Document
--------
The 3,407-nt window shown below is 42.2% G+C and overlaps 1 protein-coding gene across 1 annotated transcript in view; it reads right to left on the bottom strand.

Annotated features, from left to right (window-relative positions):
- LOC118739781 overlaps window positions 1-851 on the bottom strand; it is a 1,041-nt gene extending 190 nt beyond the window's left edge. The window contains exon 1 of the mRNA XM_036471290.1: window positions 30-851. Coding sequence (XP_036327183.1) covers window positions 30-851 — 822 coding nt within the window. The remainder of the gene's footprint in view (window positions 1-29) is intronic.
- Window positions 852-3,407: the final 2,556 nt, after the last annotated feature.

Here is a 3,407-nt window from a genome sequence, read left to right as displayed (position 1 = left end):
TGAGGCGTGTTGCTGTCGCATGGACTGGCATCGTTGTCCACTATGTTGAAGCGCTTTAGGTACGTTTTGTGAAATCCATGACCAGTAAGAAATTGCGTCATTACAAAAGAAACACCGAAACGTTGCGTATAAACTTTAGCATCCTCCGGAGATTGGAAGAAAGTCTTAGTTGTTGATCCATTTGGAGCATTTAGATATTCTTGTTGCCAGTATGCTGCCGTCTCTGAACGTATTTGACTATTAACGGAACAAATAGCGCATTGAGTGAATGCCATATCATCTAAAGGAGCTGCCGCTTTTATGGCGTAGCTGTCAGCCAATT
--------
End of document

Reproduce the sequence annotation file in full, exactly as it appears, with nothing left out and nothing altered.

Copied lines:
The 3,407-nt window shown below is 42.2% G+C and overlaps 1 protein-coding gene across 1 annotated transcript in view; it reads right to left on the bottom strand.

Annotated features, from left to right (window-relative positions):
- LOC118739781 overlaps window positions 1-851 on the bottom strand; it is a 1,041-nt gene extending 190 nt beyond the window's left edge. The window contains exon 1 of the mRNA XM_036471290.1: window positions 30-851. Coding sequence (XP_036327183.1) covers window positions 30-851 — 822 coding nt within the window. The remainder of the gene's footprint in view (window positions 1-29) is intronic.
- Window positions 852-3,407: the final 2,556 nt, after the last annotated feature.

Here is a 3,407-nt window from a genome sequence, read left to right as displayed (position 1 = left end):
TGAGGCGTGTTGCTGTCGCATGGACTGGCATCGTTGTCCACTATGTTGAAGCGCTTTAGGTACGTTTTGTGAAATCCATGACCAGTAAGAAATTGCGTCATTACAAAAGAAACACCGAAACGTTGCGTATAAACTTTAGCATCCTCCGGAGATTGGAAGAAAGTCTTAGTTGTTGATCCATTTGGAGCATTTAGATATTCTTGTTGCCAGTATGCTGCCGTCTCTGAACGTATTTGACTATTAACGGAACAAATAGCGCATTGAGTGAATGCCATATCATCTAAAGGAGCTGCCGCTTTTATGGCGTAGCTGTCAGCCAATT